The Five Questions: George White

There’s a thousand stories in the big city, so the saying goes, but there are also most likely a thousand stories behind each greeting card line. George White is the president & COO of Up With Paper, probably the first company to turn paper engineering into a miniature art form.

The award-winning line of cards and books is meticulously engineered like no other line I’ve seen, and is available at thousands of specialty retail outlets throughout the U.S., Canada and beyond. Every time I buy a book at my local Barnes & Noble, I see at least one person lingering in front of their display (conveniently located by the cash wrap); if it’s a child, you can be sure they’re begging their mom to buy them one. What I love about their cards is that they are about so much more than movement; incredibly detailed, the more you stare, the more you see.


1010But George has done a lot behind the scenes, both for the industry and every stationery lover. He is a very active member of the Greeting Card Association (GCA), where he was chairman of the GCA’s Postal Affairs Committee. George is very passionate about what we can all do to help the USPS, and he holds the singular and rather lofty honor of not causing my eyes to glaze over when he waxes eloquent on the subject.

This is because he has a sense of humor about it all — at last May’s 25th anniversary LOUIE award gala, I had the honor of presenting several awards onstage with George in front of 300 industry guests. George completely stole the show by going off script several times, editorializing about the USPS. That’s why nearly every picture the GCA sent me for this piece depicts the two of us giggling.


1.SS: Briefly, can you explain your GCA role in regards to the USPS?

GW: I was chairman of the GCA’s Postal Affairs Committee for the last five years. I just stepped down, replaced by Brenda Turner of Dayspring, who will do a great job. Like me, she has a political background, which will serve her well in her dealings with members of Congress and the Postal community. The committee, along with the GCA’s Postal staff leadership in DC, interfaces with the Postal Service and members of Congress to support a financially sound Postal Service, offering universal, six-day service at affordable rates. Many don’t realize the importance of the Postal Service to our industry, but since 60% of greeting cards are delivered to the recipient via mail, the USPS is am integral part of the greeting card giving “process.”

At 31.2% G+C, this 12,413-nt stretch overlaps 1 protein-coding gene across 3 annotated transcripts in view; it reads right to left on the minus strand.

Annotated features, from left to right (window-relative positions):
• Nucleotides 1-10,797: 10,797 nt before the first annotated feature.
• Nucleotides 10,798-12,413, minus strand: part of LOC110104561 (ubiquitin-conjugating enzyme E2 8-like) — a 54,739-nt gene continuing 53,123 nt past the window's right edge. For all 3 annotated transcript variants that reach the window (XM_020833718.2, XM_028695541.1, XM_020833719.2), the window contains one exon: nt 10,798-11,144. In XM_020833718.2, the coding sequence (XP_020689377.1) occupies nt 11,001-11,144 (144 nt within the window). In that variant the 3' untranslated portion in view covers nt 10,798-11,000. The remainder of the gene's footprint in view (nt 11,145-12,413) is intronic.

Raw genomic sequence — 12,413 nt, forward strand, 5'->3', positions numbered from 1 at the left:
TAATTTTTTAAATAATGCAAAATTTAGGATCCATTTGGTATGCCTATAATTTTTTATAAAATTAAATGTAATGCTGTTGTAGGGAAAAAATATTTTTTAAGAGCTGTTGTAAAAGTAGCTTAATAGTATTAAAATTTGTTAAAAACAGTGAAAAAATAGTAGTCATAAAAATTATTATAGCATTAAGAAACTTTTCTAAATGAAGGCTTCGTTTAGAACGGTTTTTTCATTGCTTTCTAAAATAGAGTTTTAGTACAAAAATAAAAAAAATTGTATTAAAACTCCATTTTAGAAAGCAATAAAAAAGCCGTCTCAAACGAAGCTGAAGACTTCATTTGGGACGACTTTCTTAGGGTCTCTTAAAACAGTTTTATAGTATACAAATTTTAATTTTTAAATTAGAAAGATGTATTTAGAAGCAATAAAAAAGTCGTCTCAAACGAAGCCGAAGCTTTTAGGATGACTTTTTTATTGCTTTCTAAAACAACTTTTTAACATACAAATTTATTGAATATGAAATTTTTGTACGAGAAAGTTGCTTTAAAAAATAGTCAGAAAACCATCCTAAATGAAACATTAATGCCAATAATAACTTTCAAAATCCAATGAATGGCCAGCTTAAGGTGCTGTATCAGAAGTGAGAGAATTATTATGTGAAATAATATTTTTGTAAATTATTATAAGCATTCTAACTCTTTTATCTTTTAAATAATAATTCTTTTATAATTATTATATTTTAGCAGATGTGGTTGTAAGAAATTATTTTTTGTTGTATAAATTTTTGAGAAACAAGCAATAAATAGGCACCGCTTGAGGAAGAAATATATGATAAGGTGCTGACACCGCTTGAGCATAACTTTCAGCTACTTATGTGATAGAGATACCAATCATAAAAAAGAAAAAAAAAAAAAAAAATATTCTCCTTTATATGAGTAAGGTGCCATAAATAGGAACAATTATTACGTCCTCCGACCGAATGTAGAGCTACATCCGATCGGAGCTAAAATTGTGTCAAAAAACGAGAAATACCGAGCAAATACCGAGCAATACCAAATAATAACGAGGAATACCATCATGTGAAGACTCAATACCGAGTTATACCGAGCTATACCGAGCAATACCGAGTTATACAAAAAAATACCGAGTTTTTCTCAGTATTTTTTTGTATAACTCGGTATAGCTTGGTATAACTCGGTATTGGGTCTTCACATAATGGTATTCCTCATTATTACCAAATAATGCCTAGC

2. SS: What inroads have you made on behalf of the stationery industry with them?

GW: The GCA has really built itself up as a significant player in Postal issues in the last few years. Our opinion is not only listened to by those who establish USPS policies —Postal Service leadership, the Board of Governors, the Postal Regulatory Commission, and members of Congress and their staff — but is actively sought out. As a result, our efforts in support of things like the Forever stamp, the Butterfly stamp [an idea that originated with the GCA and is used for oversize or square cards requiring extra postage; several companies, including Up With Paper, print the silhouette on envelopes so consumers can stamp accordingly], reasonable First Class postal rates, and postal reform driven by the interests of the citizen mailer, have generated favorable results for our industry. I am very proud of (the Butterfly stamp) — it’s hard to believe we went from an idea to a new stamp in about 18 months, and it has been incredibly effective at reducing confusion among consumers wanting to mail square cards.

Butterfly Stamp

3. SS: What is the biggest thing you would like to change about the way the USPS operates?

GW: I would like them to be more focused on the citizen mailer in all aspects of their business. While the bulk of USPS volume is advertising and other direct mail, First Class mail from citizen mailers not only provides the operating profit that enables the USPS to continue to operate, First Class mail like greeting cards and personal correspondence also enables the entire mail system to function. Such mail is the “content” of the mailstream, without which advertising and other direct mail would be completely ignored — just like TV shows are the content that enables the advertising around it to work.

4. SS: What can invitation & correspondence lovers to do help out?

GW: Use the US Mail! It sounds silly, but that really is the truth. Whether it is mailing an extra thank-you note or card, or mailing that bill payment rather than paying online, each additional piece of First Class mail not only helps the Postal Service from a revenue aspect; it also increases the volume of personal correspondence in the mailstream, giving it more “weight” and increasing our leverage at the negotiating table.

5. SS: Not counting Up With Paper, what are your three favorite paper lines?

GW: That’s a tough one, as not only is there a ton of great product in the market, but I also have lots of friends at many companies!  So, in the hopes of not offending any of my fellow publishers, all of whom produce exactly the right card for the right person at different times, I have always been a fan of Avanti’s humor line; I just think their humorous animal photos and clever copy work, time and time again.

Amy Smyth of Ecka & Pecka’s copy always makes me laugh; at the Toronto show in August I went through her entire deck during some down time and she really had me going.

Finally, I am a fan of letterpress, and think Elum’s products consistently deliver the look that I like. I hope that list does not cost me too many drinks at the next GCA convention …

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